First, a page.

In the history of baseball, 140 Jews played in the major leagues.
Now a new set of baseball cards will commemorate those players, thanks to Martin Abramowitz of Newton, Mass, who pitched the idea to attendees of the Society for American Baseball Research in Boston this summer,
Abramowitz is the founder of Jewish Major Leaguers, a nonprofit organization based in Newton (actually, in Abramowitz's home) that is collaborating on the project with the American Jewish Historical Society and a card manufacturer to be determined. He hopes that the first set of cards, planned for opening season 2003 pending licensing agreements, will bring attention to men like Jimmy Reese, a second baseman for the Yankees during the 1930 and 1931 seasons who roomed on road trips with none other than Babe Ruth. Abramowitz, the vice president of planning and agency relations with Combined Jewish Philanthropies, Boston's Jewish federation, has become a baseball historian through his efforts to help honor Jewish Americans who appeared in a major league game from 1871 to the present.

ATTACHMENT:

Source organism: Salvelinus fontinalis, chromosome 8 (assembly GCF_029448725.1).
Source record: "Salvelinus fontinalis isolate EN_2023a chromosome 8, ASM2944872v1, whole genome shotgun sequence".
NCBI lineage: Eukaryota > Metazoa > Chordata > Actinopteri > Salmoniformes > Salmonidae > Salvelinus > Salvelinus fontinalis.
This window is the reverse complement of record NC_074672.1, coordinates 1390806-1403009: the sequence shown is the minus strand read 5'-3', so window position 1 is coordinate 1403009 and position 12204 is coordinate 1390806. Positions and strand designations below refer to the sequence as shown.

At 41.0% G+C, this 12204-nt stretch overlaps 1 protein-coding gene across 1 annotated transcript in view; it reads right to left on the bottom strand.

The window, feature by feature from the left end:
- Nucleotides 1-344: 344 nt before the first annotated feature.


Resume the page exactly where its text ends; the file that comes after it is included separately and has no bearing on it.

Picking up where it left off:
During baseball's early years, Reese and other Jews sometimes concealed their religion. The story of how Reese revealed his Jewish identity is quite amusing.
"Reese changed his given name to Jimmy Reese, and no one knew that he was Jewish when he broke in with the Yankees in 1930," Abramowitz said.
Reese batted .346 in his rookie year with the Bronx Bombers, and was an astounding 10 for 20 that season as a pinch-hitter.
"One day, in an exhibition game, Reese stepped into the batter's box against a Jewish pitcher and Jewish catcher who communicated their signs in Yiddish," Abramowitz said. "Reese feasted on this pitcher in the past, and the catcher was perplexed."
"'You are hitting the ball extremely well against us -- it's as if you know what we're going to throw before the ball comes to the plate'" the catcher said to Reese, according to Abramowitz.
"Reese paused, then he told the catcher, 'My name is Hymie Solomon.'"
For more information on "American Jews in America's Game, 1871-2001," send an e-mail to email@example.com. The American Jewish Historical Society plans to host an exhibit of the cards and associated memorabilia in the spring. For more information, visit www.ajhs.org . -- Mark Benson, The Jewish Advocate